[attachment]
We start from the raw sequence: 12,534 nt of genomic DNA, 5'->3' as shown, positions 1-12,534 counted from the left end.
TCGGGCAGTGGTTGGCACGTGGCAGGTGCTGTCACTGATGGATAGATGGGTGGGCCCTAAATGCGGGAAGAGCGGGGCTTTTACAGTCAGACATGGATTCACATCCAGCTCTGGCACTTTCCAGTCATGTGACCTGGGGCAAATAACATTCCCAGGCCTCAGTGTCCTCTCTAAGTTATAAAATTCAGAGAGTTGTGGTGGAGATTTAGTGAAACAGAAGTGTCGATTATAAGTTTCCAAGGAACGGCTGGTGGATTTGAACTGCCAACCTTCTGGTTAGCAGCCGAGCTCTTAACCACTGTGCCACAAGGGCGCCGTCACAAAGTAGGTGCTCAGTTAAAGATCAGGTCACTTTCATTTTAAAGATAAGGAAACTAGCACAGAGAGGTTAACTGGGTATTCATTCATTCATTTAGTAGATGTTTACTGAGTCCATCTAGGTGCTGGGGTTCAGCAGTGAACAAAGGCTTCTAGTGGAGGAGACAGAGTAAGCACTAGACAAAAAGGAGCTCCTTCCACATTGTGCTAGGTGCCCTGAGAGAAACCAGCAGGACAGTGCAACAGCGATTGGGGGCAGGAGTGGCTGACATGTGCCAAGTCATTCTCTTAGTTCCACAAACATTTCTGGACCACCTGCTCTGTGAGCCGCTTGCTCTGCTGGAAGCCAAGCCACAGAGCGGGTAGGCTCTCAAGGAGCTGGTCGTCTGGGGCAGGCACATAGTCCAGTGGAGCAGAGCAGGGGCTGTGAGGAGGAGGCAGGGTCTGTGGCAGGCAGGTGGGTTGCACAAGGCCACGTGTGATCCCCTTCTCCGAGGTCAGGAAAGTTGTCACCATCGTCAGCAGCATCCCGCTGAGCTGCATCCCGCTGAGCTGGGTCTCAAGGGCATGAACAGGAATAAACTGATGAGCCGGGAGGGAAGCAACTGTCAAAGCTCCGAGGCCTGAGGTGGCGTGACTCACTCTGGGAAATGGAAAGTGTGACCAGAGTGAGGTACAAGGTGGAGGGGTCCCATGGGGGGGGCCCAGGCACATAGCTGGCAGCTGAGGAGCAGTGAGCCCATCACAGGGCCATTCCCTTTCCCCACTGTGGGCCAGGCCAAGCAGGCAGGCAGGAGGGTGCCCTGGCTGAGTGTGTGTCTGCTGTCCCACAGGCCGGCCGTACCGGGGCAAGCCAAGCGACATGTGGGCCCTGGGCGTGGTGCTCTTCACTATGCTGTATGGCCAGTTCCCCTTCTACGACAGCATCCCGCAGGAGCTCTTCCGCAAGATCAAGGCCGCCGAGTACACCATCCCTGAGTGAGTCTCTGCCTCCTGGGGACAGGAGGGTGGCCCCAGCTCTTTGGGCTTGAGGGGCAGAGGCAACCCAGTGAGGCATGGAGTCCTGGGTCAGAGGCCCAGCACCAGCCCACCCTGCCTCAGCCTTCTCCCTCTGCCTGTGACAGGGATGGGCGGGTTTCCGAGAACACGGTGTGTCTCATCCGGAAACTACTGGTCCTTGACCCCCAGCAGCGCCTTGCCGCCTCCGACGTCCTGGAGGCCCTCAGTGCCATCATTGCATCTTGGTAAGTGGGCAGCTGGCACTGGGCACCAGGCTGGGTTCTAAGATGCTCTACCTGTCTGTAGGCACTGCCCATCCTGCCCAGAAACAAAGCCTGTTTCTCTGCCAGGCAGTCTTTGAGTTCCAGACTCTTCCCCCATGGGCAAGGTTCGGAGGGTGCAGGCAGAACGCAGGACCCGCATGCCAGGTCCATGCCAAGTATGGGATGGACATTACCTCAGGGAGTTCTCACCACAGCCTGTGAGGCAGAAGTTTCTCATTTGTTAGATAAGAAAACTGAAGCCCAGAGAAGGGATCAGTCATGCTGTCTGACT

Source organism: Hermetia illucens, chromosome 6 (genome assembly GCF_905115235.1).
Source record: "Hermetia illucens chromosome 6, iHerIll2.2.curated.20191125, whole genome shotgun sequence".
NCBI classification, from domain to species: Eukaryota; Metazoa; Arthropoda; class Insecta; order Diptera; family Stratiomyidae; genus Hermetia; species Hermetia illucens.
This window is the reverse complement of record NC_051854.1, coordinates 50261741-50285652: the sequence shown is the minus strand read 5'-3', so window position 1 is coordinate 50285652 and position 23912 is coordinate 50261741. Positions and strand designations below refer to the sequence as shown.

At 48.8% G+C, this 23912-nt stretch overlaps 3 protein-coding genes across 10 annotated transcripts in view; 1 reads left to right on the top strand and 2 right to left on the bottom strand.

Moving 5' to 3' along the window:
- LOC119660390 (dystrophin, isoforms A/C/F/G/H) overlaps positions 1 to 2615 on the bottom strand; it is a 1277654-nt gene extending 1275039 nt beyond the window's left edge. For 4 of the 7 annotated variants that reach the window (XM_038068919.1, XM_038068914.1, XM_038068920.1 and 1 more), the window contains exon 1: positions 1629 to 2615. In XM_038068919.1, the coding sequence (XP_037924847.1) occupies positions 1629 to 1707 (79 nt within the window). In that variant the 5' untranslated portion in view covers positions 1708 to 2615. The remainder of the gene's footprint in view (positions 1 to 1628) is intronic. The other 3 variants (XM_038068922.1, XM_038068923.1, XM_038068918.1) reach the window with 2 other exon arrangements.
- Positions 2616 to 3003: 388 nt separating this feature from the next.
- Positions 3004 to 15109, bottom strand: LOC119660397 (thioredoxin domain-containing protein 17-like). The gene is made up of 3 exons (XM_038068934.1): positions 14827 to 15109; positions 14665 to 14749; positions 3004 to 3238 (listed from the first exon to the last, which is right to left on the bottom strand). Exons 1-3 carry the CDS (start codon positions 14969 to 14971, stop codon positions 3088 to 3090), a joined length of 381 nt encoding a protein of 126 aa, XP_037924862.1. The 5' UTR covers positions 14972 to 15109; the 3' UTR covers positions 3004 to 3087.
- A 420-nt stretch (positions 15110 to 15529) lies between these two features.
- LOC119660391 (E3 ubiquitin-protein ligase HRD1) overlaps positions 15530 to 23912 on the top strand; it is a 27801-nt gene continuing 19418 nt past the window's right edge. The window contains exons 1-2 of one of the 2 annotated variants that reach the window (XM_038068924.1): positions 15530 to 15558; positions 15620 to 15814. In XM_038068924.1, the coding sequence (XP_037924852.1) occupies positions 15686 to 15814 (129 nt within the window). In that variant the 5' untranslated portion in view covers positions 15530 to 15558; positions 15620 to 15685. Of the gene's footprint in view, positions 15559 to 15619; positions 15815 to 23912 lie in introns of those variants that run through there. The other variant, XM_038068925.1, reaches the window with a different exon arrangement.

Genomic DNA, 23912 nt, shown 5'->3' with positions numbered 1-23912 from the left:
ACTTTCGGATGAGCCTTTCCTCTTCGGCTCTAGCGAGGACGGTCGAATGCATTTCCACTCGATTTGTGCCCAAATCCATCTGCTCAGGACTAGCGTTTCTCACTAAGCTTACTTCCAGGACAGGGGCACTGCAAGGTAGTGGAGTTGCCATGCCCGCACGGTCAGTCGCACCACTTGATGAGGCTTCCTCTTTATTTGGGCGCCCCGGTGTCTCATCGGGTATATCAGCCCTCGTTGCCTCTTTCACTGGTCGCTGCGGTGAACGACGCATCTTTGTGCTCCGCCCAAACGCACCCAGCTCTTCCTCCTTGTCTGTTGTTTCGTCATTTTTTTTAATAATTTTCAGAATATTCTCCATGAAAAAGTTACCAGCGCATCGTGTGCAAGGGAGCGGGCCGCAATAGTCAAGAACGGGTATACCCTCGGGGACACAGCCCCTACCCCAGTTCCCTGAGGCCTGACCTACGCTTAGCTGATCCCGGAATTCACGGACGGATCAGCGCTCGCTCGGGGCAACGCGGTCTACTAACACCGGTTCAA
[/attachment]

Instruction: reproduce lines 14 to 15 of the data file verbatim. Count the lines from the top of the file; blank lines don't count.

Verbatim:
Genomic DNA, 23912 nt, shown 5'->3' with positions numbered 1-23912 from the left:
ACTTTCGGATGAGCCTTTCCTCTTCGGCTCTAGCGAGGACGGTCGAATGCATTTCCACTCGATTTGTGCCCAAATCCATCTGCTCAGGACTAGCGTTTCTCACTAAGCTTACTTCCAGGACAGGGGCACTGCAAGGTAGTGGAGTTGCCATGCCCGCACGGTCAGTCGCACCACTTGATGAGGCTTCCTCTTTATTTGGGCGCCCCGGTGTCTCATCGGGTATATCAGCCCTCGTTGCCTCTTTCACTGGTCGCTGCGGTGAACGACGCATCTTTGTGCTCCGCCCAAACGCACCCAGCTCTTCCTCCTTGTCTGTTGTTTCGTCATTTTTTTTAATAATTTTCAGAATATTCTCCATGAAAAAGTTACCAGCGCATCGTGTGCAAGGGAGCGGGCCGCAATAGTCAAGAACGGGTATACCCTCGGGGACACAGCCCCTACCCCAGTTCCCTGAGGCCTGACCTACGCTTAGCTGATCCCGGAATTCACGGACGGATCAGCGCTCGCTCGGGGCAACGCGGTCTACTAACACCGGTTCAA